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If we see tracks in bubble or Wilson chamber, it means that particles are everywhere and can leave tracks in gases and liquids. They can also penetrate concrete of the building levels in the lab. So they definitely penetrate our brains, retina, optic nerve and so on. But why don't we see any flashes or glitches, related to these particles? I heard astronautes can see something, but why doesn't it comnon down here? Do we have some physiological protection for this?

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    $\begingroup$ But we do! See royalsocietypublishing.org/doi/10.1098/rspl.1903.0067 $\endgroup$ – DJohnM Oct 13 '19 at 22:28
  • $\begingroup$ Note that we here on earth are protected by earths magnetic field, so comparing our experiences to those who don't have such protection is a little problematic. $\endgroup$ – Kyle Kanos Oct 13 '19 at 23:20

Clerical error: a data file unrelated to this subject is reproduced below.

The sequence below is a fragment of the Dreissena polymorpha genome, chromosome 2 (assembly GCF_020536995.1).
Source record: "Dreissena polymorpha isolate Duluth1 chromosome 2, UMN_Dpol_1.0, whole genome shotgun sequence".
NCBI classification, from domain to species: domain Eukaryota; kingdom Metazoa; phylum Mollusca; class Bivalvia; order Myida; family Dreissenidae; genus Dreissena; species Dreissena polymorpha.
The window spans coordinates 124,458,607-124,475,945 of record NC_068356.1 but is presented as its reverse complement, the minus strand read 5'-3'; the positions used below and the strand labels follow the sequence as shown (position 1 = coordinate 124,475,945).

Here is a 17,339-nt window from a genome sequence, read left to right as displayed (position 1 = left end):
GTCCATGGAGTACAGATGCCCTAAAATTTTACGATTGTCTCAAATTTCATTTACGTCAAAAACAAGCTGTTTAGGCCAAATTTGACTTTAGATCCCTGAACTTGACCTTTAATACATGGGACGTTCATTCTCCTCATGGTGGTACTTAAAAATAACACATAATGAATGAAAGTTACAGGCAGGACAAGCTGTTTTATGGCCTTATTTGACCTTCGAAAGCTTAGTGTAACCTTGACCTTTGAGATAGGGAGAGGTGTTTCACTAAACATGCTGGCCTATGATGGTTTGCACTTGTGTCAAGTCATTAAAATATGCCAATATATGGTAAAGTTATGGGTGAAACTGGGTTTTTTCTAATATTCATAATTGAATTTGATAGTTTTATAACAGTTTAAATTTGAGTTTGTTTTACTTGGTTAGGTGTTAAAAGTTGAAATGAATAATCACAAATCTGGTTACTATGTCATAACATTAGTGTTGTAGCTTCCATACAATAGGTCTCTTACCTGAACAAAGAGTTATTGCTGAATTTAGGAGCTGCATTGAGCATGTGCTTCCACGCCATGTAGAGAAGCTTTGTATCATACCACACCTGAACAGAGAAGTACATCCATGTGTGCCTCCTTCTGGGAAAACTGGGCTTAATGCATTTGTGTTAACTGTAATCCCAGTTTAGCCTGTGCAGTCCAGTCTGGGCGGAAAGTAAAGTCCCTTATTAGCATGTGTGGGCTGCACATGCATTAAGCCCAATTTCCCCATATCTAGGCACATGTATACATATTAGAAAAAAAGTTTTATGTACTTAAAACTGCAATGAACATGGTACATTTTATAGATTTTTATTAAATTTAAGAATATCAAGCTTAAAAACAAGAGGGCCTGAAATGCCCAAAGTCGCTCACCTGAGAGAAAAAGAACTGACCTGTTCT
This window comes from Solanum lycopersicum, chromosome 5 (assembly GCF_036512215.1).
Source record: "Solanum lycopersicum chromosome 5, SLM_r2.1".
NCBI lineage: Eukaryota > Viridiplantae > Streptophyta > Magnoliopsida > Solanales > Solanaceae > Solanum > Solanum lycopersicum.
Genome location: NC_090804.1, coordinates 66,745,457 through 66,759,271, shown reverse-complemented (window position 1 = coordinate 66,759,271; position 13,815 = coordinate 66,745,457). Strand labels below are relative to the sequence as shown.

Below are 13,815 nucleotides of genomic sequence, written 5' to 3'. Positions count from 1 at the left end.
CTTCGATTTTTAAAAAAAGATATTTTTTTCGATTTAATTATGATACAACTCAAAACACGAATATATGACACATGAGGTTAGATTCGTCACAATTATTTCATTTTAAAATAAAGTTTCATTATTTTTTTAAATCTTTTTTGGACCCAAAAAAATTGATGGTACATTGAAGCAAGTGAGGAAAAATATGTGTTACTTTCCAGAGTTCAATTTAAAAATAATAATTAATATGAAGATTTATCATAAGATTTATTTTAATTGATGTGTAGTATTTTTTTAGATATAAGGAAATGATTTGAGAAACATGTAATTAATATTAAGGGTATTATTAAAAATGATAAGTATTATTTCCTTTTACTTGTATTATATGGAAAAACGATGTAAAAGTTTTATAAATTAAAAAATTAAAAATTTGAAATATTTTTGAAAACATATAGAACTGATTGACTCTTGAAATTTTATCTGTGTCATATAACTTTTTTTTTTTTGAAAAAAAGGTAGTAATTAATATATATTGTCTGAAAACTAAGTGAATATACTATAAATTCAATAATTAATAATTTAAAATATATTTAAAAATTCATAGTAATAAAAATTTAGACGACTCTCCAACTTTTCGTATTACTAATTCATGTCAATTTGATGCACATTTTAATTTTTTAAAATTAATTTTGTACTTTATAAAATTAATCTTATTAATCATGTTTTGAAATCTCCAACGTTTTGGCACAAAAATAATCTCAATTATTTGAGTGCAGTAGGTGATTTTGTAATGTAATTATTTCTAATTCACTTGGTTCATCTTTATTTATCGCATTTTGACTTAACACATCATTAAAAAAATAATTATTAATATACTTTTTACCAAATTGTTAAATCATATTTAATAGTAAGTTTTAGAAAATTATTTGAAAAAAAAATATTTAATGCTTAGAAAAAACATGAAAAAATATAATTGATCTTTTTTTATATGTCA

• $\begingroup$ Ahhh, yes, the early 20th century when you could just have multiple milligrams of radium and write papers about irradiating yourself. $\endgroup$ – ikrase Oct 14 '19 at 0:26
  • $\begingroup$ You may wish to estimate the flux of these particles hitting the retina, and compare to the flux of photons in a bright room, or the dark current (thermally activated photoreceptors) of the eyes in the absence of light. $\endgroup$ – Raghu Parthasarathy Oct 14 '19 at 4:10
  • $\begingroup$ @KyleKanos please consider cloud chamber table experiments; they prove that some particles pass through magnetic field $\endgroup$ – Dims Oct 14 '19 at 8:56

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